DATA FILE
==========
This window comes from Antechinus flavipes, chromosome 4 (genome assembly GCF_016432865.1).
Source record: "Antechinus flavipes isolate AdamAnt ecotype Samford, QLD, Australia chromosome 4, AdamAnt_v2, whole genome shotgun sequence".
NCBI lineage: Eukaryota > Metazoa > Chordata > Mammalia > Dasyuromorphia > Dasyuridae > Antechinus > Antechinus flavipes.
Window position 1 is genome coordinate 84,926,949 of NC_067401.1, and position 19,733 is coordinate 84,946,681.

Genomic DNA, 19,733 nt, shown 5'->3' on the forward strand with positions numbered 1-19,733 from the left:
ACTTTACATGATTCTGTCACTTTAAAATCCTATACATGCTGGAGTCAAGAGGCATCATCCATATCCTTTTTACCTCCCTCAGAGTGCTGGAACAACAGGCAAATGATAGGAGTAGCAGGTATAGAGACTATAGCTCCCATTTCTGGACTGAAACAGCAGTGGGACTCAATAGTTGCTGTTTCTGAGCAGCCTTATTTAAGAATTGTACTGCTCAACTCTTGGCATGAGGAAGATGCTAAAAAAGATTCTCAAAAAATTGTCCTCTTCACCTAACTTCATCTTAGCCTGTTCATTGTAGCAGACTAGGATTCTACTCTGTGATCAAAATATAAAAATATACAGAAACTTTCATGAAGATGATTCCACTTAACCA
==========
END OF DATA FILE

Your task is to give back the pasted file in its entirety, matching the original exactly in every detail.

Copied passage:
This window comes from Antechinus flavipes, chromosome 4 (genome assembly GCF_016432865.1).
Source record: "Antechinus flavipes isolate AdamAnt ecotype Samford, QLD, Australia chromosome 4, AdamAnt_v2, whole genome shotgun sequence".
NCBI lineage: Eukaryota > Metazoa > Chordata > Mammalia > Dasyuromorphia > Dasyuridae > Antechinus > Antechinus flavipes.
Window position 1 is genome coordinate 84,926,949 of NC_067401.1, and position 19,733 is coordinate 84,946,681.

Genomic DNA, 19,733 nt, shown 5'->3' on the forward strand with positions numbered 1-19,733 from the left:
ACTTTACATGATTCTGTCACTTTAAAATCCTATACATGCTGGAGTCAAGAGGCATCATCCATATCCTTTTTACCTCCCTCAGAGTGCTGGAACAACAGGCAAATGATAGGAGTAGCAGGTATAGAGACTATAGCTCCCATTTCTGGACTGAAACAGCAGTGGGACTCAATAGTTGCTGTTTCTGAGCAGCCTTATTTAAGAATTGTACTGCTCAACTCTTGGCATGAGGAAGATGCTAAAAAAGATTCTCAAAAAATTGTCCTCTTCACCTAACTTCATCTTAGCCTGTTCATTGTAGCAGACTAGGATTCTACTCTGTGATCAAAATATAAAAATATACAGAAACTTTCATGAAGATGATTCCACTTAACCA